Four Etiquette Rules for Remote Meetings
Business meetings held in virtual settings come with some familiar rules and some different ones. Be sure you follow them to maintain your professional polish—even if you're secretly wearing shorts.
Even though you’re probably working in a more casual environment these days, when you’re in a remote meeting, don’t forget your professional etiquette. Here are a few rules to brush up on before your next video call:
Don’t get too casual. Working at home, your instinct might be to dress down. But FlexJobs CEO Sara Sutton Fell, speaking to PC World, argues that your attire should match what would normally be expected at the office. “Your appearance should still be professional and reflect the organization you work for,” she said. “My company is fairly casual, so it’s OK to be in casual attire as long as you look presentable. However, if the people you are meeting with will be in suits, you should dress the same.” Just ask the lawyers in Broward County, Florida, who got an earful over the summer about dress code from a state judge: “Let’s treat court hearings as court hearings, whether Zooming or not,” Judge Dennis Bailey wrote in a letter published by the Weston Bar Association.
Minimize distractions. If you’re meeting with someone in person, it’s usually considered rude to be looking at your phone or laptop instead of listening to what they’re saying. These distractions don’t go away during remote meetings, and there are additional ones to worry about, too, including background noise or poorly considered visuals. “Distractions make a significant impact on a video conference,” Vast Conference’s Jamie Davidson says. “It’s tempting to think that just because you aren’t in the same room as your fellow attendees they won’t notice you scrolling through your phone or composing an email on another screen.” But often they will. And speaking of technology, take time to ensure your gadgets are working before the meeting, rather than wasting people’s time with testing when the meeting should be getting started.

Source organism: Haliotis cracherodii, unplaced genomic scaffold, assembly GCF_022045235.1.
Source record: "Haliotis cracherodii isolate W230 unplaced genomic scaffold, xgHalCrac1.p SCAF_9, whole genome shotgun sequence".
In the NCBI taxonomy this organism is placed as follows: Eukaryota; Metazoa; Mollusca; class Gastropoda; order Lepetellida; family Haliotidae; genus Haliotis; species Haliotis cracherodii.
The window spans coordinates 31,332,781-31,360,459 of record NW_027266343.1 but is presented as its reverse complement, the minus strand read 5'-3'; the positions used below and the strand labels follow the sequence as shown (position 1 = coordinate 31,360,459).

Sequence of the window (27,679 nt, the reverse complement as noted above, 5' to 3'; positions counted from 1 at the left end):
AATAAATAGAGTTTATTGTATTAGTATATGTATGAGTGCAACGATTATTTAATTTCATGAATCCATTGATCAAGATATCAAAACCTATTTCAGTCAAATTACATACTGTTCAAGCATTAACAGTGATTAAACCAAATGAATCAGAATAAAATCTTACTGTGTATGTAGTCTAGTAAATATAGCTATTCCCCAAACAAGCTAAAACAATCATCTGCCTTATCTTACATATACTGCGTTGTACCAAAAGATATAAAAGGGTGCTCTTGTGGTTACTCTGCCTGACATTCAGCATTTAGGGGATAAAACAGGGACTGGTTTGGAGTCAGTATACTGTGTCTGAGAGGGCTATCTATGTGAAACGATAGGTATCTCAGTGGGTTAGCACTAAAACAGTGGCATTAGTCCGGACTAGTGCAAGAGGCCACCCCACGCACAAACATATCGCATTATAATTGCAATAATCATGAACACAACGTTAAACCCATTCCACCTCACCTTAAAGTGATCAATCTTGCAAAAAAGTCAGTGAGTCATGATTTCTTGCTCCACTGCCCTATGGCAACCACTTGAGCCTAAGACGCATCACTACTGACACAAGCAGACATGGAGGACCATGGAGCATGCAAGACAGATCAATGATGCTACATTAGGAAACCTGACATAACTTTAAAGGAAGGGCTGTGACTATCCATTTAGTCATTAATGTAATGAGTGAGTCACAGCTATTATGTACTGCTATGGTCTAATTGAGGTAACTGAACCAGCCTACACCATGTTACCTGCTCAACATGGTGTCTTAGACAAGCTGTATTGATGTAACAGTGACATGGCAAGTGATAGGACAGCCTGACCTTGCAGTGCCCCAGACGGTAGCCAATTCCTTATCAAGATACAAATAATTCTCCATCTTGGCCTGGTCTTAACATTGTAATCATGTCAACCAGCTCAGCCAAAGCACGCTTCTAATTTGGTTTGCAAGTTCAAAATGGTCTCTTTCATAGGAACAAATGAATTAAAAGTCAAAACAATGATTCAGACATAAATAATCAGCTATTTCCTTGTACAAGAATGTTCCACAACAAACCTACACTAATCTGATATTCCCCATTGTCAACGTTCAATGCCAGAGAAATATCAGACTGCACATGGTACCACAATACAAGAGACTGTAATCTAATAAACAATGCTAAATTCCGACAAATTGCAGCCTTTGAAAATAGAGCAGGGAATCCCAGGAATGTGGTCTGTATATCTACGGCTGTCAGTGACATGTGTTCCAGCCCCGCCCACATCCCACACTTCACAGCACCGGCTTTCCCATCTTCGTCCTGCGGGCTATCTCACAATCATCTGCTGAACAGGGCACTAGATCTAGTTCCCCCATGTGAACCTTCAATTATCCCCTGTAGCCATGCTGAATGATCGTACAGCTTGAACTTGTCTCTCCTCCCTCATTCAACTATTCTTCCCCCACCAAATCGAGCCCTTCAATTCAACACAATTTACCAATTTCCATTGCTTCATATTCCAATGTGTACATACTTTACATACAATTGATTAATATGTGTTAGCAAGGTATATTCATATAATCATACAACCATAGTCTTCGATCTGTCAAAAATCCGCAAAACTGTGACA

Be prepared. It’s bad form to take remote meetings without being prepared for the format or doing your homework in advance. “Be proactive and ask ahead of time about expectations if the organizer hasn’t provided upfront information,” Davidson says. “You want to be as prepared as possible.”
Show your human side. But all of this professional talk has its limits in the COVID-19 era. “The lack of real-world relationships is amplifying our need for human connection. Build in extra time for heartfelt people-to-people check-ins,” personal branding expert William Arruda writes for Forbes. “Add it to every agenda to ensure enough time and to show how important it is to the participants. And remember to shower others with praise that is due to them.”
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